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U.S. Rep. Joe Barton retiring after graphic photo posted online

U.S. Rep. Joe Barton, the longest-serving Texan in Congress, announced that he is retiring after a tumultuous week.

U.S. Rep. Joe Barton (R-Ennis).

Editor's note: This story has been updated throughout.

WASHINGTON — Embattled U.S. Rep. Joe Barton, R-Ennis, announced his retirement from Congress on Thursday.

"I am very proud of my public record and the many accomplishments of my office. It has been a tremendous honor to represent the 6th District of Texas for over three decades, but now it is time to step aside and let there be a new voice."

"I am announcing today that I will not seek reelection in 2018," he said. "To the people of the 6th District, thank you for your support and friendship."

Barton's decision was first announced by The Dallas Morning News.

The decision came after a tumultuous week for the congressman, after a nude photo of Barton surfaced on social media.

The drumbeat for Barton’s exit came from local officials, including state Sen. Konni Burton, R-Colleyville, and Tarrant County GOP Chairman Tim O'Hare.

Two of his Texas Republican colleagues, U.S. Reps. John Carter of Round Rock and Mike Conaway of Midland, called on Barton to resign immediately, according to The Hill newspaper.

His retirement sets off a race to replace him, one that is all but certain to be determined in the GOP primary.

Two Republicans, perennial candidate Monte Mitchell and former Navy pilot Jake Ellzey, entered the race in recent days. Tarrant County Tax Assessor-Collector Ron Wright, a former Barton staffer, told The Texas Tribune on Thursday that he would also run for Barton's seat.

Potential candidates have a brief window to make up their minds — filing ends on Dec. 11.

A longtime Texas oil and energy man, Barton graduated from Texas A&M University with an industrial engineering degree and later received a master’s in industrial administration from Purdue. After working in the private sector, he worked in the U.S. Energy Department.

Barton ran successfully for the U.S. House in 1984, when Phil Gramm vacated his seat to run for the U.S. Senate. In his 33 years in Congress, Barton was known for his staunch conservatism. His power in the chamber peaked as Energy and Commerce chairman in the mid-2000s, when he was instrumental in passing major GOP energy legislation.

Although his influence has waned since losing the chairmanship due to term limits, he has expressed pride in his role as the Texas delegation’s most senior member, assuming a spokesperson role for the delegation.

Barton also chaired the House Oversight and Investigation Subcommittee, a position from which he helped enact bipartisan legislation to modernize the Food and Drug Administration and encourage the agency to review new medical innovations in a timely manner.

His more than three-decade-long tenure has not come without controversy. Following the BP oil spill in 2010, Barton apologized to company executives when the Obama administration had them set up a $20 billion fund to compensate victims of the oil spill. He later retracted his statement that the fund was a “shakedown.”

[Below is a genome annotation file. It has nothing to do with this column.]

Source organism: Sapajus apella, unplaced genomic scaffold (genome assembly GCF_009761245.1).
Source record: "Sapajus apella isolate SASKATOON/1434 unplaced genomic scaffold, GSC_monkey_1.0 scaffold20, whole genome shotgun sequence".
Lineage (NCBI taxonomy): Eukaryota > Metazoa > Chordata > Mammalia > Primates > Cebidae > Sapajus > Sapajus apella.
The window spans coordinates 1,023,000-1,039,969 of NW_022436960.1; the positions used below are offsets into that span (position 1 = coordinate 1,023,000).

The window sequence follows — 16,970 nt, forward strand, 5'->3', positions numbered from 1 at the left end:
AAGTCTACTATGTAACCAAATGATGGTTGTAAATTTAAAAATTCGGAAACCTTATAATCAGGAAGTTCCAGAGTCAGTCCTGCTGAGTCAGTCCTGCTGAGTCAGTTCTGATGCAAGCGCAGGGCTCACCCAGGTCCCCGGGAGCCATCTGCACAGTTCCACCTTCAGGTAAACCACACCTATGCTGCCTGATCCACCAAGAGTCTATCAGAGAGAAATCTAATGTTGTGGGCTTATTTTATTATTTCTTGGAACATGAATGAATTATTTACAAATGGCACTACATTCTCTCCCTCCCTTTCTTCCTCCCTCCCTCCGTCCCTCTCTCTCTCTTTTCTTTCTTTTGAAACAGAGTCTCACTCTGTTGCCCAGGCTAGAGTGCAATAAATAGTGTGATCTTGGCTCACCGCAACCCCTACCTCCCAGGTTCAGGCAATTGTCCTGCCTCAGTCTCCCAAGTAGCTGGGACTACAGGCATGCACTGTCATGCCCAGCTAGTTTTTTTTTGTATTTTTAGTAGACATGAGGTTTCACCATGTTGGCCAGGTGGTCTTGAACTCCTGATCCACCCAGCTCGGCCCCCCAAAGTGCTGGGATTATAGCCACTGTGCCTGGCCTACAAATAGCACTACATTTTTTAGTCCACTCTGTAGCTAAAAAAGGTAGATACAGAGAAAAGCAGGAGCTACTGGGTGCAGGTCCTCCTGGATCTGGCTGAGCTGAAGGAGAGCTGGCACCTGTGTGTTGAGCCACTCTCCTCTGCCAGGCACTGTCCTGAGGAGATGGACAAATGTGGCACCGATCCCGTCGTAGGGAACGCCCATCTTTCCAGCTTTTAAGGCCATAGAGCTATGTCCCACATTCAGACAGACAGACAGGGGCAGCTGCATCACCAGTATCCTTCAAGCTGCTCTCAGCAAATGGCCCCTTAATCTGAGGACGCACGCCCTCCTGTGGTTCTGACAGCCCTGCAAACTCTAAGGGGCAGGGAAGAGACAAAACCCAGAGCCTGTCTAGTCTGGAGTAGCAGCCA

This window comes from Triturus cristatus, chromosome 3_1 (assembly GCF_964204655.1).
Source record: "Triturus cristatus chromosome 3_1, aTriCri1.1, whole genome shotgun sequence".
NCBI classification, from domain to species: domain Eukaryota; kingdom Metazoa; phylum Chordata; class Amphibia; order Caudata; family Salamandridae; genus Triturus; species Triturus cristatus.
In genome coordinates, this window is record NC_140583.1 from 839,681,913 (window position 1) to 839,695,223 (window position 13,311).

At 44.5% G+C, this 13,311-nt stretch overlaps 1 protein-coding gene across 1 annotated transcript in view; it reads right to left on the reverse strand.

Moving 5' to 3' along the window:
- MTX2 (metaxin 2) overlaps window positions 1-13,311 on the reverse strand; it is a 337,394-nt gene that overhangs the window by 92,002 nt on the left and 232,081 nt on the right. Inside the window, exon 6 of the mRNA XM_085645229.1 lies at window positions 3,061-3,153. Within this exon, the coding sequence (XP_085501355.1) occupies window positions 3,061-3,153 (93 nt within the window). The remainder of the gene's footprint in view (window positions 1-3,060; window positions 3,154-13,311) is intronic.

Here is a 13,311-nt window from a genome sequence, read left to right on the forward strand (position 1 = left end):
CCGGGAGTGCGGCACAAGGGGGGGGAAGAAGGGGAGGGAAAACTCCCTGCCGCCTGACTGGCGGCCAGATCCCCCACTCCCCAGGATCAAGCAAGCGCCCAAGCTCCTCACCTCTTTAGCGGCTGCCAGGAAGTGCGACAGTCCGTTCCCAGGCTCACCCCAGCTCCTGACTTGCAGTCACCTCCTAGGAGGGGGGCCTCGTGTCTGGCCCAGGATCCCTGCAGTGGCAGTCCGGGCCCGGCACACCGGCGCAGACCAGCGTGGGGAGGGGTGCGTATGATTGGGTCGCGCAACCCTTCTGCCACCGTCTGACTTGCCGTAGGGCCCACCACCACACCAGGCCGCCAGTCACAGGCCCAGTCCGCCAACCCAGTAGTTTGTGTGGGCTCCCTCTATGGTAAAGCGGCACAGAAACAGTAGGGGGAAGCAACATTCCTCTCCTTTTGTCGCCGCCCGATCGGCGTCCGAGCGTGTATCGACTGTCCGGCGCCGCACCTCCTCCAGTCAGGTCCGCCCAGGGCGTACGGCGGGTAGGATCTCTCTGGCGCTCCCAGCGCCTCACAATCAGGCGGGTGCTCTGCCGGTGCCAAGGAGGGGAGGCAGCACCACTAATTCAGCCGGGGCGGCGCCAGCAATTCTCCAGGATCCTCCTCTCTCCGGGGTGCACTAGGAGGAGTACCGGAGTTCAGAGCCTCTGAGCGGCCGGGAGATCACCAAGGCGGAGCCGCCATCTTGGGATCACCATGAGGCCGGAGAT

Barton accused former Democratic Vice President Al Gore of being “just a little off” in a 2007 hearing about climate change and has said global warming is a “net benefit to mankind.”

Barton ran unsuccessfully for Senate in 1993, finishing third in the primary. He considered a second shot at the Senate in 2001 following Gramm’s retirement. He ultimately passed after the Bush White House made clear it favored John Cornyn, who was then the state’s attorney general. In 2006, he made a brief bid for House majority leader, but withdrew after learning John Boehner had enough votes.

As the manager of the congressional baseball team, Barton and his two sons were on the field this summer when shots rang out during one of their practices. U.S. Rep. Steve Scalise of Louisiana, a staffer for U.S. Rep. Roger Williams of Austin and two Capitol Hill police officers were shot. Barton said his sons took cover, one under an SUV and the other in the batting cage during the shooting. He attributes his safety to the Capitol and Arlington police officers on duty that day.  

Barton is the seventh member of the delegation to announce they would not seek re-election in 2018. U.S. Reps. Sam Johnson, R-Richardson; Lamar Smith, R-San Antonio; Gene Green, D-Houston; Jeb Hensarling, R-Dallas; and Ted Poe, R-Humble, announced their retirements this year. U.S. Rep. Beto O'Rourke , D-El Paso, is leaving his seat to run for Senate.

With those departures, the Texas delegation will start the next Congress with at least 156 years less seniority than this term. The new dean of the delegation is U.S. Rep. Eddie Bernice Johnson, D-Dallas, who was sworn in on Jan. 3, 1993. 

Patrick Svitek contributed to this report.

Disclosure: BP has been a financial supporter of The Texas Tribune. A complete list of Tribune donors and sponsors can be viewed here.

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